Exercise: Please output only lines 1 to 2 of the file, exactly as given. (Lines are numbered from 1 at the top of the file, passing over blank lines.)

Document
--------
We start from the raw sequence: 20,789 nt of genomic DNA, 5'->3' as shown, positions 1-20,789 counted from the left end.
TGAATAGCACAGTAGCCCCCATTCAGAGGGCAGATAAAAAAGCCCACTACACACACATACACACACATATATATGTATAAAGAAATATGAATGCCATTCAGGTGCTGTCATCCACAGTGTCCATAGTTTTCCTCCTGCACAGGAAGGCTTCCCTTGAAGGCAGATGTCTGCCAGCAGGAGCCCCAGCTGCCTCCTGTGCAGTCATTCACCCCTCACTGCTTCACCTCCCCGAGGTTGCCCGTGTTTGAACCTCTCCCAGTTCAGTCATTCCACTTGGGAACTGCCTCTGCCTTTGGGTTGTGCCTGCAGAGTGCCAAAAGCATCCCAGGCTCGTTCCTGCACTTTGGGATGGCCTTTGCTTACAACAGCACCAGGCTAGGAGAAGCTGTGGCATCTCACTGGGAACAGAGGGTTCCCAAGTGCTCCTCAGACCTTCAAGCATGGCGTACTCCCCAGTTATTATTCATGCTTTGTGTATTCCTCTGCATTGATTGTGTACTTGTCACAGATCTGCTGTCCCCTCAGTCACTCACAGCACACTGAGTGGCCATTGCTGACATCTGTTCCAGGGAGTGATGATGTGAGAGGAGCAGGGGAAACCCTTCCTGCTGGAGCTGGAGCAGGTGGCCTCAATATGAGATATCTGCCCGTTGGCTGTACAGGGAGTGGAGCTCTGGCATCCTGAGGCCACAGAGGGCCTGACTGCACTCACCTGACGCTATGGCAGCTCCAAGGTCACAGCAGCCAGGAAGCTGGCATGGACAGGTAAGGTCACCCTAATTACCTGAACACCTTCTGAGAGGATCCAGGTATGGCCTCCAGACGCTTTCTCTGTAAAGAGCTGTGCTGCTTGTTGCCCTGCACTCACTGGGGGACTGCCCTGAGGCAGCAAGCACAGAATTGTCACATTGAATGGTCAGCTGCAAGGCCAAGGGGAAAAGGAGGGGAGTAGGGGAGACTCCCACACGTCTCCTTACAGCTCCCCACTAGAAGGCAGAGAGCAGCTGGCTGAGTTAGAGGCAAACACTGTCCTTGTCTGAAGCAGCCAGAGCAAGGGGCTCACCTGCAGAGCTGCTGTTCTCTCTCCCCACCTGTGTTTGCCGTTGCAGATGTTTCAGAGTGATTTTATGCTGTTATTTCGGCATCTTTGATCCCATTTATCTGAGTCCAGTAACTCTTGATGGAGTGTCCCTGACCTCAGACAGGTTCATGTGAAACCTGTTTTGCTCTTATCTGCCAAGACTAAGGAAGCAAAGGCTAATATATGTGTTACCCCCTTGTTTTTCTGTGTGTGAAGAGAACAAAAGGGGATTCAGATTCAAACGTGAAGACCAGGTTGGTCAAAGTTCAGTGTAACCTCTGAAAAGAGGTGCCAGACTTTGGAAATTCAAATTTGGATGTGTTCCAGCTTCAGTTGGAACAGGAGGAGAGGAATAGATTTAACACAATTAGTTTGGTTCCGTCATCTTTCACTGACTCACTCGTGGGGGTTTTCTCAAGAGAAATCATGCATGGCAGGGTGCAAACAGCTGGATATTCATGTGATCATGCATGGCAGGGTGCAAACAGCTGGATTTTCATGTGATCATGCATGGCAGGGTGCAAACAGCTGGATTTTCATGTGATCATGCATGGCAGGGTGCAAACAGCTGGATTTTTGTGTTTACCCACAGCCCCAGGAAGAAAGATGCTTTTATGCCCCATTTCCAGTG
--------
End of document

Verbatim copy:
We start from the raw sequence: 20,789 nt of genomic DNA, 5'->3' as shown, positions 1-20,789 counted from the left end.
TGAATAGCACAGTAGCCCCCATTCAGAGGGCAGATAAAAAAGCCCACTACACACACATACACACACATATATATGTATAAAGAAATATGAATGCCATTCAGGTGCTGTCATCCACAGTGTCCATAGTTTTCCTCCTGCACAGGAAGGCTTCCCTTGAAGGCAGATGTCTGCCAGCAGGAGCCCCAGCTGCCTCCTGTGCAGTCATTCACCCCTCACTGCTTCACCTCCCCGAGGTTGCCCGTGTTTGAACCTCTCCCAGTTCAGTCATTCCACTTGGGAACTGCCTCTGCCTTTGGGTTGTGCCTGCAGAGTGCCAAAAGCATCCCAGGCTCGTTCCTGCACTTTGGGATGGCCTTTGCTTACAACAGCACCAGGCTAGGAGAAGCTGTGGCATCTCACTGGGAACAGAGGGTTCCCAAGTGCTCCTCAGACCTTCAAGCATGGCGTACTCCCCAGTTATTATTCATGCTTTGTGTATTCCTCTGCATTGATTGTGTACTTGTCACAGATCTGCTGTCCCCTCAGTCACTCACAGCACACTGAGTGGCCATTGCTGACATCTGTTCCAGGGAGTGATGATGTGAGAGGAGCAGGGGAAACCCTTCCTGCTGGAGCTGGAGCAGGTGGCCTCAATATGAGATATCTGCCCGTTGGCTGTACAGGGAGTGGAGCTCTGGCATCCTGAGGCCACAGAGGGCCTGACTGCACTCACCTGACGCTATGGCAGCTCCAAGGTCACAGCAGCCAGGAAGCTGGCATGGACAGGTAAGGTCACCCTAATTACCTGAACACCTTCTGAGAGGATCCAGGTATGGCCTCCAGACGCTTTCTCTGTAAAGAGCTGTGCTGCTTGTTGCCCTGCACTCACTGGGGGACTGCCCTGAGGCAGCAAGCACAGAATTGTCACATTGAATGGTCAGCTGCAAGGCCAAGGGGAAAAGGAGGGGAGTAGGGGAGACTCCCACACGTCTCCTTACAGCTCCCCACTAGAAGGCAGAGAGCAGCTGGCTGAGTTAGAGGCAAACACTGTCCTTGTCTGAAGCAGCCAGAGCAAGGGGCTCACCTGCAGAGCTGCTGTTCTCTCTCCCCACCTGTGTTTGCCGTTGCAGATGTTTCAGAGTGATTTTATGCTGTTATTTCGGCATCTTTGATCCCATTTATCTGAGTCCAGTAACTCTTGATGGAGTGTCCCTGACCTCAGACAGGTTCATGTGAAACCTGTTTTGCTCTTATCTGCCAAGACTAAGGAAGCAAAGGCTAATATATGTGTTACCCCCTTGTTTTTCTGTGTGTGAAGAGAACAAAAGGGGATTCAGATTCAAACGTGAAGACCAGGTTGGTCAAAGTTCAGTGTAACCTCTGAAAAGAGGTGCCAGACTTTGGAAATTCAAATTTGGATGTGTTCCAGCTTCAGTTGGAACAGGAGGAGAGGAATAGATTTAACACAATTAGTTTGGTTCCGTCATCTTTCACTGACTCACTCGTGGGGGTTTTCTCAAGAGAAATCATGCATGGCAGGGTGCAAACAGCTGGATATTCATGTGATCATGCATGGCAGGGTGCAAACAGCTGGATTTTCATGTGATCATGCATGGCAGGGTGCAAACAGCTGGATTTTCATGTGATCATGCATGGCAGGGTGCAAACAGCTGGATTTTTGTGTTTACCCACAGCCCCAGGAAGAAAGATGCTTTTATGCCCCATTTCCAGTG